Evergreen trees are a beautiful option that many people choose to have in their yards. They’re extremely popular during the holidays, but that doesn’t mean they can’t add value to your property year-round.
Evergreen trees can grow tall, meaning that many people choose to plant them in order to have more privacy in their yards. They can work as a wind block as well. Evergreen trees are long-lasting, and they keep their green color all year long. That’s the reason for the name “ever” green! If you don’t want to worry about having to pick up leaves that have fallen, these are the trees for you.
But before you choose an evergreen tree, there are some important things for you to know. For example, are spruce trees fir trees? The short answer is no, but let’s take a more in-depth look to see the actual difference between the two. Once we’ve done that, you’ll better understand which of these two most common types of evergreen trees is for you and your yard. There are so many different types of evergreen trees for you to choose from and not all of them are the same.
Spruce and fir trees are both conifer trees. Conifer trees are plants that produce cones. This doesn’t necessarily mean the common pine cone; it can mean flesh-colored cones that tend to look more like fruit. Oregon has over 30 different species of conifer trees found within the state, so there’s a very strong chance that you’ve seen one of these trees just by stepping outside of your home. In fact, Oregon and parts of northern California are known for conifer forests. This is where you can see hundreds of conifer trees per acre.
Pine trees are the largest member of the conifer family, and spruce and fir trees are both actually members of the pine family. They’re still quite different, though.
Needles on the Branches
Both spruce and fir trees have individual needles that are directly attached to the branches of the tree. If you look closely, you’ll see that they have a suction cup–like appearance, which is how the needles attach to the branches.
On a spruce tree, the needles are more of a square shape. They’re also more likely to break apart easily while you’re examining them, especially if you bend them or aren’t careful when you handle them.
On a fir tree, the needles are softer but very sharply pointed. They don’t break as easily, as they have a lot of give. This means that you can bend them without having to worry about them breaking off.
Most people tend to prefer fir trees as their holiday trees since the branches grow very densely. This results in not being able to see the trunk of the tree.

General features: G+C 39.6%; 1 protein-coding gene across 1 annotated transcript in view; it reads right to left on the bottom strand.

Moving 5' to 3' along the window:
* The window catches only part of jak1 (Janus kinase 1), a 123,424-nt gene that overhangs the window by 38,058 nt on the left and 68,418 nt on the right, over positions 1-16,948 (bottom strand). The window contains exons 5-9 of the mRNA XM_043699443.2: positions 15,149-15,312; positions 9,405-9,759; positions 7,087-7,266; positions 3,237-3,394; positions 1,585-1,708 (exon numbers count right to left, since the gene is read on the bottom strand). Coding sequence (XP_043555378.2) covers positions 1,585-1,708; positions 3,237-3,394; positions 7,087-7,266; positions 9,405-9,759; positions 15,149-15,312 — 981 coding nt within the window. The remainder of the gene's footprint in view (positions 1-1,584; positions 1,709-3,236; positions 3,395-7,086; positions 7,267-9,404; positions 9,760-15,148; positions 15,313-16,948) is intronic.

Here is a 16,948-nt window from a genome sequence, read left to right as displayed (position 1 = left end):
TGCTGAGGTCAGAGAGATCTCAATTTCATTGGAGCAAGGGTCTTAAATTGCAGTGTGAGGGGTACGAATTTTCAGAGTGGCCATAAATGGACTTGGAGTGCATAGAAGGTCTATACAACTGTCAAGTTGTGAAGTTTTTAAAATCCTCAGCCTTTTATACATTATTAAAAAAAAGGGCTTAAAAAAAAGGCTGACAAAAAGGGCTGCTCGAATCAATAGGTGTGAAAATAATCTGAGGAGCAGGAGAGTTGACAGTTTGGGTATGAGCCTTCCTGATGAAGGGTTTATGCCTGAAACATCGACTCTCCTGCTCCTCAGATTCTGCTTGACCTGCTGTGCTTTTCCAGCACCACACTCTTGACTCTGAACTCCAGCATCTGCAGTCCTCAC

Like all evergreen trees, the leaves and branches on spruce and fir trees don’t fall off as the weather gets colder, unlike deciduous trees. However, shedding of the needles can still happen, and these trees shed their needles in different ways.
When the needles of a spruce tree are shed, the spruce branches are left feeling rough, as the part of their wooden structure that the needles were attached to stays on the branch. It also looks peg-like.
When the needles of a fir tree are shed, only a small leaf scar is left behind, in the shape of a circle. It doesn’t look peg-like, meaning that it has smooth bark.
Different Types of Bark
The needles on spruce and fir trees may look similar to the eye, but the barks of the trees won’t. The bark of a spruce tree will be rougher. Additionally, it will have a scalier look and feel to it, especially as it ages. On a fir tree, the bark will be smooth and usually not scaly. When a fir tree is young, its bark is a gray color. As it ages, this gray color results in a more furrowed appearance.
It’s important to note that different subspecies of the same tree can result in extremely different types of barks. However, for the most part, the trees follow suit with the above.
Types of Cones
Both spruce and fir trees produce cones, as do all conifer trees. But the cones are different. Whereas both spruce and fir trees have smoother cones than pine cones, that’s the only similarity they share. The cones found on spruce trees drape downward from the trees they grow on. The cones found on fir trees stand up.
Not all spruce and fir trees are the same color. For instance, there are many color variations in spruce trees. The natural color of these trees can range from a light-green color to a deep blue-green color. A Colorado blue spruce is a great example of this deep blue-green color. Whereas fir trees can also have a blue-green color to their needles, they tend to not be as blue in color as a spruce tree can become.
Spruce and fir trees have a lot of similarities and both are great choices for your yard (or for your holiday tree when the season comes!). They come from the same family, they are both conifers, they produce cones, and they have a lovely color to them that doesn’t fade. However, they aren’t the same type of tree, and they do have some differences, as outlined above.
When it comes to which one will work better in your yard and for you and your family, that’s up to you to decide. If you’re at a loss as to which one to choose, give us a call today, and we’ll be happy to talk through it with you. We can recommend which one will work best for your needs and ensure that it thrives in your yard.